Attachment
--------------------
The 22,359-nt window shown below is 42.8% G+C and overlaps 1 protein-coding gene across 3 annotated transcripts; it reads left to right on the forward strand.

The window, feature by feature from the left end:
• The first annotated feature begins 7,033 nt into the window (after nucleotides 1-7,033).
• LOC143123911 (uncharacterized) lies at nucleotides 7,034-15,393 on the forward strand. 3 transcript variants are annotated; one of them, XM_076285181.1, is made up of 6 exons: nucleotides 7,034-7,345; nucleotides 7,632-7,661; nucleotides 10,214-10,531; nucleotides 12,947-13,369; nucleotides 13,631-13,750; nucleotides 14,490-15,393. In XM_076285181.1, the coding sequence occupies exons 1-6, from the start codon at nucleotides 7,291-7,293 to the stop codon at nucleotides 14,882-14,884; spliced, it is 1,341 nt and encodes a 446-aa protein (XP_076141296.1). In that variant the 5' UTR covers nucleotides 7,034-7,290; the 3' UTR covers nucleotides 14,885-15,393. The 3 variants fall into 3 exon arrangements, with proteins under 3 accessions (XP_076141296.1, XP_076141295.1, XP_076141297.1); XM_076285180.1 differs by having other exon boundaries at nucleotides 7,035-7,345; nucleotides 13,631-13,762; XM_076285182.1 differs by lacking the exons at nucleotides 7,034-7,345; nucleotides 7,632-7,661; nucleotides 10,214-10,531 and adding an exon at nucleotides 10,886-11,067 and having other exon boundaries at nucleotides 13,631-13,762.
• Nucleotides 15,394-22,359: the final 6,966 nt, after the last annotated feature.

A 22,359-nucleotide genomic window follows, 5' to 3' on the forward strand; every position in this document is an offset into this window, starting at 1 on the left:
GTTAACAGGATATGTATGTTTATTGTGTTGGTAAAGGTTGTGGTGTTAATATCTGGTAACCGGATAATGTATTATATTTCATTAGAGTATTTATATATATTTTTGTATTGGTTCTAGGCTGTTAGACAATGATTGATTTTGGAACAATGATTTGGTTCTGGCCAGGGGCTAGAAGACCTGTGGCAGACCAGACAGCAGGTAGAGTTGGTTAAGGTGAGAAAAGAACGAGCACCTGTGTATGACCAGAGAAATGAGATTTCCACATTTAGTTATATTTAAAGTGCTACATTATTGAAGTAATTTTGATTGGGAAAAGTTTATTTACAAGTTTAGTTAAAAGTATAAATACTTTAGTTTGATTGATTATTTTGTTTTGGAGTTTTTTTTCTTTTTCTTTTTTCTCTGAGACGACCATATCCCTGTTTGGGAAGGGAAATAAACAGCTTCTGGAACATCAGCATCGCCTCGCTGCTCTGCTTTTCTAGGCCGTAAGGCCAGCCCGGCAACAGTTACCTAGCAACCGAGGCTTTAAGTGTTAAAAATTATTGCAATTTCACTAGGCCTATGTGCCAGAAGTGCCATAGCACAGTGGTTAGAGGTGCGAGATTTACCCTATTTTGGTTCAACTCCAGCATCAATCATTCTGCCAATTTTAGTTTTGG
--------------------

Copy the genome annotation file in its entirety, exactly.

The 22,359-nt window shown below is 42.8% G+C and overlaps 1 protein-coding gene across 3 annotated transcripts; it reads left to right on the forward strand.

The window, feature by feature from the left end:
• The first annotated feature begins 7,033 nt into the window (after nucleotides 1-7,033).
• LOC143123911 (uncharacterized) lies at nucleotides 7,034-15,393 on the forward strand. 3 transcript variants are annotated; one of them, XM_076285181.1, is made up of 6 exons: nucleotides 7,034-7,345; nucleotides 7,632-7,661; nucleotides 10,214-10,531; nucleotides 12,947-13,369; nucleotides 13,631-13,750; nucleotides 14,490-15,393. In XM_076285181.1, the coding sequence occupies exons 1-6, from the start codon at nucleotides 7,291-7,293 to the stop codon at nucleotides 14,882-14,884; spliced, it is 1,341 nt and encodes a 446-aa protein (XP_076141296.1). In that variant the 5' UTR covers nucleotides 7,034-7,290; the 3' UTR covers nucleotides 14,885-15,393. The 3 variants fall into 3 exon arrangements, with proteins under 3 accessions (XP_076141296.1, XP_076141295.1, XP_076141297.1); XM_076285180.1 differs by having other exon boundaries at nucleotides 7,035-7,345; nucleotides 13,631-13,762; XM_076285182.1 differs by lacking the exons at nucleotides 7,034-7,345; nucleotides 7,632-7,661; nucleotides 10,214-10,531 and adding an exon at nucleotides 10,886-11,067 and having other exon boundaries at nucleotides 13,631-13,762.
• Nucleotides 15,394-22,359: the final 6,966 nt, after the last annotated feature.

A 22,359-nucleotide genomic window follows, 5' to 3' on the forward strand; every position in this document is an offset into this window, starting at 1 on the left:
GTTAACAGGATATGTATGTTTATTGTGTTGGTAAAGGTTGTGGTGTTAATATCTGGTAACCGGATAATGTATTATATTTCATTAGAGTATTTATATATATTTTTGTATTGGTTCTAGGCTGTTAGACAATGATTGATTTTGGAACAATGATTTGGTTCTGGCCAGGGGCTAGAAGACCTGTGGCAGACCAGACAGCAGGTAGAGTTGGTTAAGGTGAGAAAAGAACGAGCACCTGTGTATGACCAGAGAAATGAGATTTCCACATTTAGTTATATTTAAAGTGCTACATTATTGAAGTAATTTTGATTGGGAAAAGTTTATTTACAAGTTTAGTTAAAAGTATAAATACTTTAGTTTGATTGATTATTTTGTTTTGGAGTTTTTTTTCTTTTTCTTTTTTCTCTGAGACGACCATATCCCTGTTTGGGAAGGGAAATAAACAGCTTCTGGAACATCAGCATCGCCTCGCTGCTCTGCTTTTCTAGGCCGTAAGGCCAGCCCGGCAACAGTTACCTAGCAACCGAGGCTTTAAGTGTTAAAAATTATTGCAATTTCACTAGGCCTATGTGCCAGAAGTGCCATAGCACAGTGGTTAGAGGTGCGAGATTTACCCTATTTTGGTTCAACTCCAGCATCAATCATTCTGCCAATTTTAGTTTTGG